Four years ago I began the search for an English Method to use with my online students. I found Callan to be a great “direct method” for tutoring students in China. I was working with a real-world school and this method provided us a logical progression for beginners. To this day, I have not found a better systematic approach for beginners learners. The downfall of Callan was in trying to apply it to online learners. It simply does not convert to online dynamics.
I wrote about my love of Callan’s genius over 3 years ago. There I spoke of the wonderful results one could achieve with a direct method for learners who would be speaking from day one. I even started creating a series of videos to help the online learner. I still consider Callan to be one of the Fathers of modern English Teaching Methodologies. While organizations like Rosetta Stone and Pimsleur have made strides within audio based courses, none have created the conversational dynamic which made Callan Method so productive with anything coming close to conversational fluency.
Two innovators did impress me. Language Bridge by Arkady Zilberman took the method further by applying modern technology and brain functioning research. He spoke directly about Callan in an article for Kirsten Winkler, defining the fatal flaw of most language learning systems, that being “subconscious cross-translation”. Basically this phenomena is constantly converting all words back and forth to one’s mother tongue. He is now trying to convert the stand-alone program to a blended learning approach.
The second innovator is “Speak your mind”. They took the basic Callan Method and applied modern teaching methods for sophisticated classroom use. Once again, while their method works well in live classrooms, it does not translate well to online classes.
All of the above mentioned methods work. If you are the type of learner who can listen and interact with audio/video lessons, you should try these out, especially the two innovators spoken of. Even Callan introduced a slightly nuanced application of his materials called the “teach each other system” which is basically a buddy system.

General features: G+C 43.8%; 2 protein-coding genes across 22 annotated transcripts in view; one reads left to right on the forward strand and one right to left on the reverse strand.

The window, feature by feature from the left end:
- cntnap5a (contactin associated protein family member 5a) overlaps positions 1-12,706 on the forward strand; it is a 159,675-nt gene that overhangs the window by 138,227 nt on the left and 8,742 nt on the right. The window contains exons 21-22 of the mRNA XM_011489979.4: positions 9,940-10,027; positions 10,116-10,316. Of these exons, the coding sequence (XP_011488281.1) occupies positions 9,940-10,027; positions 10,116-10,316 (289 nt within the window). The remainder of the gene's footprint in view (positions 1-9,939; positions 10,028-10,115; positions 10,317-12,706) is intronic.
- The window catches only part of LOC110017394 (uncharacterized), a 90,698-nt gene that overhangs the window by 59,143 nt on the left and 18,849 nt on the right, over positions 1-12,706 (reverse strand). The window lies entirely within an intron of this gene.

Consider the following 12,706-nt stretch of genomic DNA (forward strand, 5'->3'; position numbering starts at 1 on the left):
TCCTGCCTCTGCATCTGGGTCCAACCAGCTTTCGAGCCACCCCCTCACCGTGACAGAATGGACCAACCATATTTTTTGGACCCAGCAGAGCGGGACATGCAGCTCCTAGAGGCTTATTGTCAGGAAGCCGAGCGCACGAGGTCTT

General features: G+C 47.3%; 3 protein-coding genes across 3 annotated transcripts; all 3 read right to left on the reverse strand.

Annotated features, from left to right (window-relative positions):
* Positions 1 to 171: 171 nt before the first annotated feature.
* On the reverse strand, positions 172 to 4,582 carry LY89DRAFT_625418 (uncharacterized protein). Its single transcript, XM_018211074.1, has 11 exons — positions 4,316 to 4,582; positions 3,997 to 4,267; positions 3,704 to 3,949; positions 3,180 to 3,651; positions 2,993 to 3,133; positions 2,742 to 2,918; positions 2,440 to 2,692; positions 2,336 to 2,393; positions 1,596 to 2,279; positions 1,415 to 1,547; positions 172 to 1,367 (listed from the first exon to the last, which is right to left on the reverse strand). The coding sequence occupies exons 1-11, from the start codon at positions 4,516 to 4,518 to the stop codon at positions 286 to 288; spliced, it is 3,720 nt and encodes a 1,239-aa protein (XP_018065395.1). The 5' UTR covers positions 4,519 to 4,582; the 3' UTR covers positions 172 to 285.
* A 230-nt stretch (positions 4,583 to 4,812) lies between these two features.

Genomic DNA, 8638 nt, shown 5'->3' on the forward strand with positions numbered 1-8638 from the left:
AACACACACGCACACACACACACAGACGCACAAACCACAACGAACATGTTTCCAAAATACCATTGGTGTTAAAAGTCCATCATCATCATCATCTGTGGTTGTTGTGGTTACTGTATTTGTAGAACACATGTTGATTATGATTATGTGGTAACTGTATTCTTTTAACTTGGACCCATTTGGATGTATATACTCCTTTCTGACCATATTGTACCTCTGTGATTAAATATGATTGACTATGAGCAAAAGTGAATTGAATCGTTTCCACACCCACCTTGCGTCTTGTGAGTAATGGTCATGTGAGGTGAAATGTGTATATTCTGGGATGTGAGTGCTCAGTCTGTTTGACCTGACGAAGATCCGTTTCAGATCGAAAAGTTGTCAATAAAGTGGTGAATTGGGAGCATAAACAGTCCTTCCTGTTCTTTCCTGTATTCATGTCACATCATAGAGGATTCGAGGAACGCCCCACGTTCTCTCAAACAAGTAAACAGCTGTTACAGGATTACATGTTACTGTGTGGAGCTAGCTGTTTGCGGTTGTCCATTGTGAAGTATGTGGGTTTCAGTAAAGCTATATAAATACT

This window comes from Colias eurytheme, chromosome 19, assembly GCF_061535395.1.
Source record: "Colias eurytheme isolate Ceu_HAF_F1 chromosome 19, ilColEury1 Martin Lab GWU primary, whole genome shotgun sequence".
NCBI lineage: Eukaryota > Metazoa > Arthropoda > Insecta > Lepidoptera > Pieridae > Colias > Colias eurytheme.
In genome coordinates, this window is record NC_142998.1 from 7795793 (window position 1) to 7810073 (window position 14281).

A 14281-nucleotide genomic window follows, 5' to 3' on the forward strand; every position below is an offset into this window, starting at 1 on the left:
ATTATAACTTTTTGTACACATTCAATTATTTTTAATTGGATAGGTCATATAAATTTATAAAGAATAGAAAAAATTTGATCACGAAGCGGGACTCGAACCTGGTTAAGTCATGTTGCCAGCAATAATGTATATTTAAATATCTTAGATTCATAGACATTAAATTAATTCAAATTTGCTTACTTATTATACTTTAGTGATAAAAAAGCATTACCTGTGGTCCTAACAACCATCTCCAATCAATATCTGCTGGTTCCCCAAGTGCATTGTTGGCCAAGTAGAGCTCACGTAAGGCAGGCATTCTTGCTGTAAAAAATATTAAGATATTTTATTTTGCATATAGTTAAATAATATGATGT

Grammar based academic models are abstract and an analytical approach to learning the coding system of language. Grammar almost never serves the normal learner with spoken fluency. The direct method of Callan starts with conversation from day one. The most basic beginner can associate the repetitive actions and objects within a real-world context.
This direct approach can readily be achieved with online learners up to page 44 in Callan’s workbook and audios. At that point the learning requires a classroom with windows, doors, objects and people to observe the actions. Without the context of real-time characters interacting with the world while speaking, the method breaks down for online learners. Interpersonal activities without people in real situations is the basis for continuing. The only possible venue to replicate this might be in a “Second Life” environment.
Sadly, the conclusion for me and those who would continue with online learning is that Callan must be left behind. Fortunately there are many direct methods finding their niche with online learners. Callan and the audio centric methods can still be used by a few but not by the masses.
Goodbye Sir Callan, thanks for the memories.